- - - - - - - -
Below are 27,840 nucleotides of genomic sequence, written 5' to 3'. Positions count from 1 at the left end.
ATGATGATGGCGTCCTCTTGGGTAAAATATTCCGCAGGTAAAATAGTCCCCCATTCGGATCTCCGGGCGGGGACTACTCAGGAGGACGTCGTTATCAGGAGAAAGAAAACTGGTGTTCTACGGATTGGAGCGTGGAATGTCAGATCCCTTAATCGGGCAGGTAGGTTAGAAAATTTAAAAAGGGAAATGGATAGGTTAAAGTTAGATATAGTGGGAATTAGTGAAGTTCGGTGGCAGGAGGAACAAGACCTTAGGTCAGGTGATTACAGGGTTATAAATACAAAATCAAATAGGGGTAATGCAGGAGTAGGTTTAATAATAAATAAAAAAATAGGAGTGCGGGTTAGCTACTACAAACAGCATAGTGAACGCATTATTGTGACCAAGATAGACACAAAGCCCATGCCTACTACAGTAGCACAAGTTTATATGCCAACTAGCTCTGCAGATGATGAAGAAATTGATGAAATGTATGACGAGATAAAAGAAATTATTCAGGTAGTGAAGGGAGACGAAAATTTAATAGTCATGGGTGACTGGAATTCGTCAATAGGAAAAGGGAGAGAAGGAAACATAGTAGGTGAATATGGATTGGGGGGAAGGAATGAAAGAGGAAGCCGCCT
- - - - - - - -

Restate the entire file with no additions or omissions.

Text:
Below are 27,840 nucleotides of genomic sequence, written 5' to 3'. Positions count from 1 at the left end.
ATGATGATGGCGTCCTCTTGGGTAAAATATTCCGCAGGTAAAATAGTCCCCCATTCGGATCTCCGGGCGGGGACTACTCAGGAGGACGTCGTTATCAGGAGAAAGAAAACTGGTGTTCTACGGATTGGAGCGTGGAATGTCAGATCCCTTAATCGGGCAGGTAGGTTAGAAAATTTAAAAAGGGAAATGGATAGGTTAAAGTTAGATATAGTGGGAATTAGTGAAGTTCGGTGGCAGGAGGAACAAGACCTTAGGTCAGGTGATTACAGGGTTATAAATACAAAATCAAATAGGGGTAATGCAGGAGTAGGTTTAATAATAAATAAAAAAATAGGAGTGCGGGTTAGCTACTACAAACAGCATAGTGAACGCATTATTGTGACCAAGATAGACACAAAGCCCATGCCTACTACAGTAGCACAAGTTTATATGCCAACTAGCTCTGCAGATGATGAAGAAATTGATGAAATGTATGACGAGATAAAAGAAATTATTCAGGTAGTGAAGGGAGACGAAAATTTAATAGTCATGGGTGACTGGAATTCGTCAATAGGAAAAGGGAGAGAAGGAAACATAGTAGGTGAATATGGATTGGGGGGAAGGAATGAAAGAGGAAGCCGCCT